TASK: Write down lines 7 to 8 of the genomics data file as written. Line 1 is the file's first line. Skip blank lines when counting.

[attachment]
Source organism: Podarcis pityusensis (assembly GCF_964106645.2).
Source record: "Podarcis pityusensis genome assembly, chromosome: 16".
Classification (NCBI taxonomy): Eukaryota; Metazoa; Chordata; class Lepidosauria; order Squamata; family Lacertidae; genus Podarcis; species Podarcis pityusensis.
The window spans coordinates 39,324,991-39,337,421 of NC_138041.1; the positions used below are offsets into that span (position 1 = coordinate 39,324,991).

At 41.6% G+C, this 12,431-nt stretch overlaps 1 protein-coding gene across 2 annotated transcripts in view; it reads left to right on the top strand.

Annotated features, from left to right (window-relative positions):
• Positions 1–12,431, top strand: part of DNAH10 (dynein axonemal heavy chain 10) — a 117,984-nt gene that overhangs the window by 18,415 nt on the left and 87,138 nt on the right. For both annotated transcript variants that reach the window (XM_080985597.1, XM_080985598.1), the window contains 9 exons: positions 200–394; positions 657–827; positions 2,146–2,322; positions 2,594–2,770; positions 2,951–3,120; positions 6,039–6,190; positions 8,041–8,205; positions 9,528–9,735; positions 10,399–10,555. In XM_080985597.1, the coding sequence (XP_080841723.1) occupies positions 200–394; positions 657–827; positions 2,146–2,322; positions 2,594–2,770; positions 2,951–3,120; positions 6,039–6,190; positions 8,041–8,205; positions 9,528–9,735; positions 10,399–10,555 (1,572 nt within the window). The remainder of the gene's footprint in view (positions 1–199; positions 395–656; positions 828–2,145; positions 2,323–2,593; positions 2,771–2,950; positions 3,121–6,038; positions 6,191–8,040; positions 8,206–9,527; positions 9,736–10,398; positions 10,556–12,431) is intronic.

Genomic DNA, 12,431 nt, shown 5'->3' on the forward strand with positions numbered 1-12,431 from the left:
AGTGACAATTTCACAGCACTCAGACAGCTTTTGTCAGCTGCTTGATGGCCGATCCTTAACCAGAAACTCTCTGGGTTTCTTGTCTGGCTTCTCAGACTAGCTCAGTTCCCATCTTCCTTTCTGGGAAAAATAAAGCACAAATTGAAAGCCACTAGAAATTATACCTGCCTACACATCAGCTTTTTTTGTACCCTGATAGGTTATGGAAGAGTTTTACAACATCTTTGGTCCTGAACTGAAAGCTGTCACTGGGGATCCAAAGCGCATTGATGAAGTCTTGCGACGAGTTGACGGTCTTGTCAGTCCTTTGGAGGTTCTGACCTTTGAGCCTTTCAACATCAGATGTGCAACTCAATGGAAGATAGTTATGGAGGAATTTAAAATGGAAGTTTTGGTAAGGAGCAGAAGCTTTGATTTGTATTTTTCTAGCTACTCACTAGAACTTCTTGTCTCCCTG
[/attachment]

• Positions 1–12,431, top strand: part of DNAH10 (dynein axonemal heavy chain 10) — a 117,984-nt gene that overhangs the window by 18,415 nt on the left and 87,138 nt on the right. For both annotated transcript variants that reach the window (XM_080985597.1, XM_080985598.1), the window contains 9 exons: positions 200–394; positions 657–827; positions 2,146–2,322; positions 2,594–2,770; positions 2,951–3,120; positions 6,039–6,190; positions 8,041–8,205; positions 9,528–9,735; positions 10,399–10,555. In XM_080985597.1, the coding sequence (XP_080841723.1) occupies positions 200–394; positions 657–827; positions 2,146–2,322; positions 2,594–2,770; positions 2,951–3,120; positions 6,039–6,190; positions 8,041–8,205; positions 9,528–9,735; positions 10,399–10,555 (1,572 nt within the window). The remainder of the gene's footprint in view (positions 1–199; positions 395–656; positions 828–2,145; positions 2,323–2,593; positions 2,771–2,950; positions 3,121–6,038; positions 6,191–8,040; positions 8,206–9,527; positions 9,736–10,398; positions 10,556–12,431) is intronic.

Genomic DNA, 12,431 nt, shown 5'->3' on the forward strand with positions numbered 1-12,431 from the left: